Ruins tell fragments of history.
Every time a building is saved from total deterioration, part of the historical memory and sense of existence is saved.
Part of the Dominican patrimonial heritage is in a state of danger, not to say, in a deplorable state.
For example, the ruins, if they can be called the remains of Isabela, the place where the Admiral disembarked and established the first hamlet of the New World.
Among the sites in danger is the Museum of the Royal Houses.
Its intervention by builders who did not apply the proper construction measures – it has been learned – has ruined the original roofing material.
According to sources, the part of the hall where the first Tribunal of the New World was found has been seriously affected.
In fact, Casas Reales was, unusually, taken out of the restoration plan that was to be supported by the Inter-American Development Bank.
One objective that did remain was the ruins of the Convent of San Francisco.
Both the Casas Reales and the ruins of the convent are part of the colonial zone complex.
That part of Santo Domingo is a UNESCO World Heritage Site.
The Colonial City as a target for cultural tourism is not even at 30% of its full potential.
The Convent, its ruins
A note reports that the Colonial City Revitalization Program has begun work on the temporary protection of the ruins.
The objective is to preserve the architectural integrity and provide resistance to the ruins of the Convent of San Francisco.
It is also to prevent the risk of collapse in the event of a natural disaster.
The aim is to stop the deterioration, instability and gradual loss of the structures of this monument.
This has been caused by the passage of time, natural disasters that have impacted the island and disuse, according to a press release.
The work consists of the construction of a temporary wooden structure to provide stability and firmness to the ruins of the monument.
Highly resistant and durable treated wood will be used to support the inside and outside of the weakened walls.
Also the buttresses and vaults, protecting them from possible collapses that could cause atmospheric and telluric phenomena.
The construction technology will be completed by adding steel plates for the joints of the wooden parts.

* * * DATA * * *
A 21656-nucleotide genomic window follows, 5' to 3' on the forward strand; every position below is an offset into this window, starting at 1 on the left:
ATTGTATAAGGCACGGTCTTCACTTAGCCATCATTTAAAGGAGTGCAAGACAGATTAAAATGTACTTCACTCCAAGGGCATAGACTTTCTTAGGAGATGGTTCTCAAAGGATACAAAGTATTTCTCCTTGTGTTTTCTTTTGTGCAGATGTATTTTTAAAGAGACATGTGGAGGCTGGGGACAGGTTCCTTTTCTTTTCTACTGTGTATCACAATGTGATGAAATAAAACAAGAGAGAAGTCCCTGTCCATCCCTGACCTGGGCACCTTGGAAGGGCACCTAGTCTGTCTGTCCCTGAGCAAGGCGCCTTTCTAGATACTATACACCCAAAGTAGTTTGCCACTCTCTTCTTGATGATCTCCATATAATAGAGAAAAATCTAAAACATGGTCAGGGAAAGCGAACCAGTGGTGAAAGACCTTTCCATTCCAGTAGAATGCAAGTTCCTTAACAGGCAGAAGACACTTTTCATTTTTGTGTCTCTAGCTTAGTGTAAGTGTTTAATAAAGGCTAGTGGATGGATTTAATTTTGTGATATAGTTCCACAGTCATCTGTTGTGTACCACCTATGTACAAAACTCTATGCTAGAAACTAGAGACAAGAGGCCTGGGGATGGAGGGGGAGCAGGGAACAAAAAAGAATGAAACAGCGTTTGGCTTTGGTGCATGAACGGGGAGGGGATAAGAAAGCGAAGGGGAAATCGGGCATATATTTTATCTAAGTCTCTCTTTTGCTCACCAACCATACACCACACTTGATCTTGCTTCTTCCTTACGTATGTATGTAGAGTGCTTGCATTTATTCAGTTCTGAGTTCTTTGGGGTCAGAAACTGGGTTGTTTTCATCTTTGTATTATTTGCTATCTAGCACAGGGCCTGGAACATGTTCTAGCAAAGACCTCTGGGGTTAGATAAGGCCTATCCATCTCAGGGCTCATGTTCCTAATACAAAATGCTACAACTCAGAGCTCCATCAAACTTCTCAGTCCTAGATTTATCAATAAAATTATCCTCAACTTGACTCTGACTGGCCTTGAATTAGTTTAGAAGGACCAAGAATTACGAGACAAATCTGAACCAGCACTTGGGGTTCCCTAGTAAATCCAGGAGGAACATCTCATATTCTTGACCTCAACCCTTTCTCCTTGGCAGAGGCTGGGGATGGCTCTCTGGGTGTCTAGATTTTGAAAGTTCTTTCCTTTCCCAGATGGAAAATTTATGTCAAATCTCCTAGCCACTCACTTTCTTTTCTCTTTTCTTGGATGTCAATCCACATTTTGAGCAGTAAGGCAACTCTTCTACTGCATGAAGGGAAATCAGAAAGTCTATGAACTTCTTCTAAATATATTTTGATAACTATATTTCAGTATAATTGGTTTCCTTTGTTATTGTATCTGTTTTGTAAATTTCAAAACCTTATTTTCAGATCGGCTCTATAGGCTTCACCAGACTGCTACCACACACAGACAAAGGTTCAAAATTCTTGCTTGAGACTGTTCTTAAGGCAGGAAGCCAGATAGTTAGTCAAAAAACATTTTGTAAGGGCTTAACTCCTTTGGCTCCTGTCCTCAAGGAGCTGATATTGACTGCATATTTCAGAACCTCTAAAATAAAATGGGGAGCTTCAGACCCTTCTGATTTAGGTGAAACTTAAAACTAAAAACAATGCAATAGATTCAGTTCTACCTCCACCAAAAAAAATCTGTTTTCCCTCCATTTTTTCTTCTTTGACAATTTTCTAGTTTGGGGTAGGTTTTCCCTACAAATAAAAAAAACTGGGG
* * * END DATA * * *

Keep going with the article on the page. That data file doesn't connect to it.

Carbon rods will also be used as reinforcing bars and reinforcement.
It will also include conservation work on the walls, joints and roofs to halt the degradation of these ruins.
The work, located in the heart of the Colonial City, does not contemplate assigning any use to this monument.
It will be the responsibility of Dominican society to determine the future use of what remains of this building.
The evidence of its condition is evident in the Analysis of the Structural Integrity of the Ruins of the San Francisco Monastery.
It was carried out by a team of conservators headed by the French expert, Laure Marieu, and delivered to the country in January 2020.
The recipients were the Ministries of Tourism and Culture and the Inter-American Development Bank (IDB).
The study shows the vulnerability of this monument to natural disasters, earthquakes and tropical cyclones.
According to the norms of the Colonial City Revitalization Program, the community peripheral to the San Francisco Convent and the Historic Center has been consulted.
They have been made aware of the state of fragility of the ruins and the protection works to be executed.
Two public consultations have been held with peripheral residents and surrounding merchants, both in August 2021.
Four Community Consultation and Participation Spaces (ECOP) have been held with residents and merchants.
Artists, community leaders, religious leaders and representatives of the neighborhood councils that affect the area of the ruins have also participated.
They were carried out in March, June and August 2022 and July 202, according to the information.
The project was also agreed with the Dominican Society of Seismology and Earthquake Engineering (Sodosismica).
About the Colonial City Revitalization Program:
The Integral Program for the Tourist and Urban Development of the Colonial City of Santo Domingo (PIDTUCCSD) aims to revitalize the historic center. Of course, in its urban, economic and cultural tourism aspects.
It is carried out within the framework of a loan contract for US$90 million, signed between the Dominican State and the Inter-American Development Bank (IDB).
It is executed by the Ministry of Tourism, through the Program Coordinating Unit (UCP), and in coordination with the Ministry of Culture (MINC) and the Office of the Mayor of the National District (ADN).
Learn more about: Colonial